The first three HPMAs (Highly Protected Marine Areas) are now operational.
Tighter regulations are part of government plans to safeguard habitats and species from pollution and human activity like dredging and trawling.
The locations of Dolphin Head in West Sussex, Allonby Bay in the Solway Firth, Cumbria, and North East of Farnes Deep in Northumberland have been selected.
Lord Benyon, the marine minister, referred to it as "a crucial part" of the upcoming aquatic protection measures.
Following a 12-week consultation, the government claimed that the three areas were chosen due to the "ecological importance of nature recovery" and their "social and economic impacts".
Following a protest from the local fishing industry, contentious plans that might have included Holy Island in Northumberland were dropped in February.
After receiving complaints from fishermen and some island communities, the Scottish government also abandoned its plans to establish HPMAs in 10% of Scotland's seas.
More and larger species may appear in English seas and nearby waters as a result of improved protection, according to the Department for Environment, Food and Rural Affairs (Defra), "contributing to the long-term productivity and sustainability of our fisheries sector.".
It drew attention to the Lyme Bay reserve off the coast of Dorset, one of the biggest areas in the UK protected from dredging and trawling, which it claimed showed higher levels of biodiversity by preserving species like pink sea fans, lobsters, and scallops.
As we step up our efforts to recover our crucial marine ecosystems and ensure that species and habitats can thrive in healthy, diverse environments, Lord Benyon said, "Today is a significant milestone for the UK.".
Allonby Bay was chosen because its so-called blue carbon habitats, which capture and store carbon and aid in the fight against climate change, make it a place of "significant importance.".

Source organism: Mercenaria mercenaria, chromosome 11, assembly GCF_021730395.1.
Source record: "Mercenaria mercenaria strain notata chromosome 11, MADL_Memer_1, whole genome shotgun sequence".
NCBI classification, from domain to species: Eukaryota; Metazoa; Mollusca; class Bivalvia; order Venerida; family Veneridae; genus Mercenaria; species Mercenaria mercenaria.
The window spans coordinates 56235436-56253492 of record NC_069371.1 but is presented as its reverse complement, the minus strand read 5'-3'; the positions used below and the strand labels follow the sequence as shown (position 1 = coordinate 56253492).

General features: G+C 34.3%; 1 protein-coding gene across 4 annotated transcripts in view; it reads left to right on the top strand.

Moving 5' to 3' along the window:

According to Defra, a number of shorebirds drawn to the site's distinctive habitats, including curlews and oystercatchers, benefit from its protection.
As a result of the critical spawning and nursery habitats the site offers, it was claimed that the complex seabed habitat of the North East of Farnes Deep will benefit. Commercially significant fish like haddock, anglerfish (monkfish), and surmullet (also known as red mullet) will be "better protected.".
A "full recovery" of habitats and species is possible if Dolphin Head, which has recently been "degraded" by trawling and scallop dredging, is protected.
According to Defra, the site not only attracted a variety of seabirds and marine mammals, including the black-legged kittiwake and harbour porpoise, but it also contained important commercial fish species, like cod, herring, and plaice, as well as ecologically significant habitats, like ross worm reefs.
The HPMAs will "help boost the long-term sustainability of these areas of ocean, helping to soften some impacts of climate change while aiding in the recovery of marine ecosystems and the fish, marine mammals, and seabirds that depend on them," according to Tony Juniper, chair of Natural England.
These three tiny spots only account for 0.04% of the English seas, according to Joan Edwards, director of policy and public affairs at The Wildlife Trusts. "We're looking forward to seeing further designations so that we can protect our seas for the future," she continued.